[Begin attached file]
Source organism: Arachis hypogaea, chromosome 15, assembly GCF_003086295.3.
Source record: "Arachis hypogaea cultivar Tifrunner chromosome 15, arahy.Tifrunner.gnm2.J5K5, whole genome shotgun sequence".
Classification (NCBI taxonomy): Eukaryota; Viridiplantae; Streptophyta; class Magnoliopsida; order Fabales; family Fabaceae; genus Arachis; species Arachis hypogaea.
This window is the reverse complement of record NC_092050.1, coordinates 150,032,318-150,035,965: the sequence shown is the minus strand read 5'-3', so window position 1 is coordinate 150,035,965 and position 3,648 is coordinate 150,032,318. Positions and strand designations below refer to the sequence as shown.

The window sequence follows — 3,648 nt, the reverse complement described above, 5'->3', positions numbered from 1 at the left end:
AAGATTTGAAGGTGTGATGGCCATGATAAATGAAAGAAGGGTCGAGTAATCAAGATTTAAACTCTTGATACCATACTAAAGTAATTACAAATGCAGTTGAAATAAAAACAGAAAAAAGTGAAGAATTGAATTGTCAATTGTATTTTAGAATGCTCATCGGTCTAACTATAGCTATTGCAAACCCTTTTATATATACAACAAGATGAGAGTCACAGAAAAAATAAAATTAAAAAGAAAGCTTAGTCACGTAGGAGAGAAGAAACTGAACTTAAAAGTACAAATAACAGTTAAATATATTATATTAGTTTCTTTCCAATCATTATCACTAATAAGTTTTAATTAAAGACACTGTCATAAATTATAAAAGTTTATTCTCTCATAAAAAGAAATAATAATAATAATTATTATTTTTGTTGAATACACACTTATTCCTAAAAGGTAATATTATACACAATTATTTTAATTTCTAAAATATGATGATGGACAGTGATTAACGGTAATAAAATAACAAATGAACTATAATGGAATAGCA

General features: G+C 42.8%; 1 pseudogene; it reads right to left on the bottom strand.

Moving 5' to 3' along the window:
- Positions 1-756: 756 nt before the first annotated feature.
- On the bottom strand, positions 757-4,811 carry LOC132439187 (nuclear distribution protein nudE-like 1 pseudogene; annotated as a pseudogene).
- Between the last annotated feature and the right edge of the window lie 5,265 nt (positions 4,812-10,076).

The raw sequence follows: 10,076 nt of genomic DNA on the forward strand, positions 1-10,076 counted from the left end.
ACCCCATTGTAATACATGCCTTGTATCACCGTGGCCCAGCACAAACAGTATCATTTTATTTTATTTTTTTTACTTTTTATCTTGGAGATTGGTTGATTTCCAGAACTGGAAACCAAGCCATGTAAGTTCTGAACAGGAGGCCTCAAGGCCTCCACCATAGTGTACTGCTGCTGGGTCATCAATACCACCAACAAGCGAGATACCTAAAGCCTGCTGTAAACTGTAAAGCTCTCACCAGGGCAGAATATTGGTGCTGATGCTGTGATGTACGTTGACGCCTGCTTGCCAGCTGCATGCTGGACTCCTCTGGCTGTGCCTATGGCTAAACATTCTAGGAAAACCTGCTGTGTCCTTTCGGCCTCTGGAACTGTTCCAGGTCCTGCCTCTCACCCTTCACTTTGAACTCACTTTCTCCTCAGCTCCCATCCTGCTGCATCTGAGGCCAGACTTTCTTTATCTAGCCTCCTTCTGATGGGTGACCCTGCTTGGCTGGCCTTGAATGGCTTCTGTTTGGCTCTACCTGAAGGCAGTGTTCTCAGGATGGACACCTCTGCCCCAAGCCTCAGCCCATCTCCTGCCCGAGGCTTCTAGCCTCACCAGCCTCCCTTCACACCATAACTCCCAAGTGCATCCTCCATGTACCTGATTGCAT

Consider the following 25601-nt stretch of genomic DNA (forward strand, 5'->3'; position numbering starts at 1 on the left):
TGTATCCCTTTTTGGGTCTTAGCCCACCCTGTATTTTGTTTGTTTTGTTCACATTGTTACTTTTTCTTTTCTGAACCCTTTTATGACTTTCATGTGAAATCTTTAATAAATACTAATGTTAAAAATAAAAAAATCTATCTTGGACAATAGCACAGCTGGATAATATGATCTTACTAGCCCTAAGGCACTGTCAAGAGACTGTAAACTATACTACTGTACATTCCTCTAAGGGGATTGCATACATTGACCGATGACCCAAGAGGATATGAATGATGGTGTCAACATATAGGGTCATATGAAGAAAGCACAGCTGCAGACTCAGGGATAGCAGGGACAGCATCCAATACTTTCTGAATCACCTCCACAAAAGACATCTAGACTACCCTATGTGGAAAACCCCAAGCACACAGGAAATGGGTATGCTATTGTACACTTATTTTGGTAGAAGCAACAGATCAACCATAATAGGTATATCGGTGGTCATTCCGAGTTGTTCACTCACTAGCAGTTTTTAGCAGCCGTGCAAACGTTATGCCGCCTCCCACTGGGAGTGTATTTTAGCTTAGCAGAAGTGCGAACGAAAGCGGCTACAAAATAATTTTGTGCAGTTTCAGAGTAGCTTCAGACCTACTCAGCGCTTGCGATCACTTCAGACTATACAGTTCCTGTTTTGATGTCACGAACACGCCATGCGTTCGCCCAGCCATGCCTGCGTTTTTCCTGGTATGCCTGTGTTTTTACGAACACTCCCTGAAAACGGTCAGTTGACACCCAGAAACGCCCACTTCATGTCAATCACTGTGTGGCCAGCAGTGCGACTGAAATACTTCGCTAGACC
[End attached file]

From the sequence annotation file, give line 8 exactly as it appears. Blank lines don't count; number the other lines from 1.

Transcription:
Moving 5' to 3' along the window: